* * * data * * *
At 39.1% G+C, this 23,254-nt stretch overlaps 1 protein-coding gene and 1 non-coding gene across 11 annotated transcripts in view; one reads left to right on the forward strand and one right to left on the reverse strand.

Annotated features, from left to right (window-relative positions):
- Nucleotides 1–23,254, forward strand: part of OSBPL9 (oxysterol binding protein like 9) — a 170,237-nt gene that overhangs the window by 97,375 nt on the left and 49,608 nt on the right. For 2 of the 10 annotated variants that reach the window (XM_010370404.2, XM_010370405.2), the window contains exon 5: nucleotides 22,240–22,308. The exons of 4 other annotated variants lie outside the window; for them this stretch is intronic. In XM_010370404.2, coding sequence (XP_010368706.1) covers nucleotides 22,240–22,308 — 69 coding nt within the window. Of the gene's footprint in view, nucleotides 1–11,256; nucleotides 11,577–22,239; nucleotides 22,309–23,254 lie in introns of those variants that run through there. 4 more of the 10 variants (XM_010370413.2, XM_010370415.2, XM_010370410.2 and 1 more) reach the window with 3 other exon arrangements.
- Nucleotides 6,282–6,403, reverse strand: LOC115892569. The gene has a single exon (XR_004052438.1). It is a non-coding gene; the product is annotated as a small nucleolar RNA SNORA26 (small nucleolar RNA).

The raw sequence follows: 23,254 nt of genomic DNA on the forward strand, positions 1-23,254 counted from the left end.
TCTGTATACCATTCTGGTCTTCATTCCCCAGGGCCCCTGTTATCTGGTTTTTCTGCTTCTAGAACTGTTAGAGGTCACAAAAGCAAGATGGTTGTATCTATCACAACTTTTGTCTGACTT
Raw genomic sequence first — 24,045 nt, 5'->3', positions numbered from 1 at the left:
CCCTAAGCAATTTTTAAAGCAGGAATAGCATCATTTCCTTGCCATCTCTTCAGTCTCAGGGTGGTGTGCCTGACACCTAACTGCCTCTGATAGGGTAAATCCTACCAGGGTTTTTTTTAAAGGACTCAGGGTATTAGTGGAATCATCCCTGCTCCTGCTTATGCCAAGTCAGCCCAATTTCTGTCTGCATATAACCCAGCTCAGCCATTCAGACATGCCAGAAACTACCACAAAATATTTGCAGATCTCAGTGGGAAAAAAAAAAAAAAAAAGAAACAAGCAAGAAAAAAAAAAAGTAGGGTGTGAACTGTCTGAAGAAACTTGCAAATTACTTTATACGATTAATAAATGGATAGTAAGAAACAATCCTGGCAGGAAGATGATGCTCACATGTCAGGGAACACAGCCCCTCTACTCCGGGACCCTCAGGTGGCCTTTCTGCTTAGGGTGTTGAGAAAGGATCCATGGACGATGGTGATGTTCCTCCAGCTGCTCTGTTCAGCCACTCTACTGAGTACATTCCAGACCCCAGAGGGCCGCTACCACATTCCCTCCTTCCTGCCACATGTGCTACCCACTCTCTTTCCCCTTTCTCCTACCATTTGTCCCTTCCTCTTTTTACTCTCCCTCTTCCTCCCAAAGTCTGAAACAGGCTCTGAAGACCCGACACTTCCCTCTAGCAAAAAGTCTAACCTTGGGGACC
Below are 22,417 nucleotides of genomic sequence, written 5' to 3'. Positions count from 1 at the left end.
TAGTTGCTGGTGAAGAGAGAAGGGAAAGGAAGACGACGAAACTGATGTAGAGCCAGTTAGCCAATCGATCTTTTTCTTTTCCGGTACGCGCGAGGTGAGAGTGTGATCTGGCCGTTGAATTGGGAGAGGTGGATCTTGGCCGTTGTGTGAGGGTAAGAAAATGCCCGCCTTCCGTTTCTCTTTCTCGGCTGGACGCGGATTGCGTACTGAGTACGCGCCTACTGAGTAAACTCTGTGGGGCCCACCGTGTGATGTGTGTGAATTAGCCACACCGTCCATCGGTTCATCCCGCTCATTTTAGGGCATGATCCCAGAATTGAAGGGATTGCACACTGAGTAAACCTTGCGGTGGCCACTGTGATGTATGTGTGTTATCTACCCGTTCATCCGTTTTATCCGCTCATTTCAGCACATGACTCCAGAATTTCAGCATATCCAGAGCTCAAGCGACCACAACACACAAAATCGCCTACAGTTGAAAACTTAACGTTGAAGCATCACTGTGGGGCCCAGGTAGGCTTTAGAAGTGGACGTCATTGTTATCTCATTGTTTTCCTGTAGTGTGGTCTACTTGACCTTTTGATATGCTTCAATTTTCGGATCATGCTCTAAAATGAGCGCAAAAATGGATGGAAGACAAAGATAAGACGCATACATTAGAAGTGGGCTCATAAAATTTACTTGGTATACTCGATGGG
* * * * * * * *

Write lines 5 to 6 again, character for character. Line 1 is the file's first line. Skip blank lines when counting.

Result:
The raw sequence follows: 23,254 nt of genomic DNA on the forward strand, positions 1-23,254 counted from the left end.
TCTGTATACCATTCTGGTCTTCATTCCCCAGGGCCCCTGTTATCTGGTTTTTCTGCTTCTAGAACTGTTAGAGGTCACAAAAGCAAGATGGTTGTATCTATCACAACTTTTGTCTGACTT